• Contingency, Insurance, Legal costs: 10%                     130,000
  • Grid Connection 5%                                                                        65,000
  • Ten Year Refit 3%                                                                              39,000
  • Loan Interest 3%                                                                                39,000
  • Installation 3%                                                                                    39,000
  • Facilities 3%                                                                                          39,000
  • Mooring 2%                                                                                           26,000
  • Construction Management 3%                                                 39,000
  • O&M First Year 1%                                                                           13,000

Budget Allowance:                                               $1,299,000 

Annual Return on Investment:  90% utilization: 6,370 MWh [x $79 (Quebec)] $500,000: ROI = 38%/yr.

Annual Return on Investment: (Ontario FIT) (using $131/MWh)  $835,000     ROI = 64%/yr.


HUG INNOVATION:  HUG (Helical Unique Generation) is a New Good.

GREEN HYDRO POWER STATIONS The installation of most of very low head sites is technically feasible, but civil works give rise to high costs, resulting to economically enviable projects. To solve this problem, one must design a new machine using a completely different philosophy to equip such sites. The study of current turbines reveals that they were all invented on the basis of a poor understanding of hydrodynamics, and a consequent false premise.

MOBILE HUG: The HUG development is an exciting breakthrough in green energy. Small batches of HUG turbines can be installed with only a short period of 12 to 18 months between investment in the technology and the time when revenue starts to flow: it is modular, relatively easy to install and highly scalable.  

PRE-FABRICATED HUG Standardized pre-fabricated modules should make it possible to order this new product as a “power plant kit” just like ordering from a catalog. The HUG power plant uses standardized parts, so no custom engineering is necessary. A one-size-fits-all pathway could be ordered.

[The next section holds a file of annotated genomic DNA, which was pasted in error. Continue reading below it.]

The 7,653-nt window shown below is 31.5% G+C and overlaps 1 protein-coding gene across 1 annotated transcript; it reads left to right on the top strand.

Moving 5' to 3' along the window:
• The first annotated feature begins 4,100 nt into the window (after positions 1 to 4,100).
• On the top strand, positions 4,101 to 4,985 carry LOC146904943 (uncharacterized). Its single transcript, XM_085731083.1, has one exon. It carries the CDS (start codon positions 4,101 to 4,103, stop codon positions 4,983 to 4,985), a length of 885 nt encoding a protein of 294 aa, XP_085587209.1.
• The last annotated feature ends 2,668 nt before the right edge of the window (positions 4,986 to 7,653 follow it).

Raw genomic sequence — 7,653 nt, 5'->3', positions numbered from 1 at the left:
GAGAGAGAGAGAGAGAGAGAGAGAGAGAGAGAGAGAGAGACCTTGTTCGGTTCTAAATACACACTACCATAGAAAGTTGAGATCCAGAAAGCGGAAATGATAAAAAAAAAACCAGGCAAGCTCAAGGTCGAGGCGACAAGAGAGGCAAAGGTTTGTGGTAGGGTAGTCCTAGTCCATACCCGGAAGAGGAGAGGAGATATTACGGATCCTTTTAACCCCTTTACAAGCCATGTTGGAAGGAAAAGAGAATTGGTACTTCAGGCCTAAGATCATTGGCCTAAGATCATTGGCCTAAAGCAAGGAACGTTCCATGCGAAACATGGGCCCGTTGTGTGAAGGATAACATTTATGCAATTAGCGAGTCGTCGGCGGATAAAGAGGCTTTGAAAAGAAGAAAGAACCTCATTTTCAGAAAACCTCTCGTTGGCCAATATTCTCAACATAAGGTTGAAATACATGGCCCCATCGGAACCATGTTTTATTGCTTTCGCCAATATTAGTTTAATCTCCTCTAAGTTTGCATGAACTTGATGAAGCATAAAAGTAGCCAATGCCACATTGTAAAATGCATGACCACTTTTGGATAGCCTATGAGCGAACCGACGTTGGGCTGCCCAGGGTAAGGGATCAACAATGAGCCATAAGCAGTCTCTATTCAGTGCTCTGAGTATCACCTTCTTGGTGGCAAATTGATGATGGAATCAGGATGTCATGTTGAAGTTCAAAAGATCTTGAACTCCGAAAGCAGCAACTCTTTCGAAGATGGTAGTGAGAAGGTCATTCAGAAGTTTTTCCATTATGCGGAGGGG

Why is the HUG Frictionless? When we direct the water to flow at its natural mode, it hugs the inner wall. This kind of vortex motion tends to accelerate and contract the stream of water. The less collisions improves the flow, i.e. the better ordered and more dense the flow will be. The net result is that the velocity of the flow in the HUG is four to five times faster than the river velocity.



New Trees are the only solution to soaking up Carbon Dioxide:

Tree Growth

AFRICA RENEWED supported by:

  1. A Micro Hydro Electric System: no dams:
  2. An Irrigation System:
  3. An Agroforestry Intercrop System:
  4. The Charitable Arm:
  5. Living Water Micro Finance:
  6. Thunder of Justice:
  7. God’s Loveletters:
  8. A Rabbit and Fish Farm: 
  9. Deliverance Is:



The Vortex Power of Water


The velocity of the flow inside the Innovative HUG System increases 4x, thereby introducing a sucking action which scientist call a Negative Pressure which contributes to the Vortex Power of water. This alignment speeds up the flow.


Rowers who have rowed near a pylon know the danger of the faster water near a pylon.

The advantage to using the pylons as ‘Energy Bodies’ is ease of construction and proximity to transmission lines.

  • Velocity= 2.5 m/s at high tide
  • Velocity= 3.75 m/s behind bridge pylon supporting a HUG System.

     Lachine Rapids
    Lachine Rapids

The velocity at the Lachine Rapids is 1.5-3.0 m/sec. The Threshold Velocity required is 3.1 m/sec. Continue reading VORTEX POWER OF WATER



Extracting Tidal Energy TIDAL HUG
Extracting Tidal Energy

The Bay of Fundy, (40‘ high), which is the site of the highest tide in the world, is shaped like a horn, which was developed by helical waves over millions of years. It is the same shape found at Anchorage, Alaska (27′ high), because they were created by the same energy of helical waves. The wave of this system causes the water to increase its speed as it is deflected at each turn. The narrowest point of the Inlet at Anchorage, Alaska has mid-channel speeds up to six knots with an average of 3.8 knots that produce amazing tidal power.

letete Passage Fundy Continue reading TIDAL POWER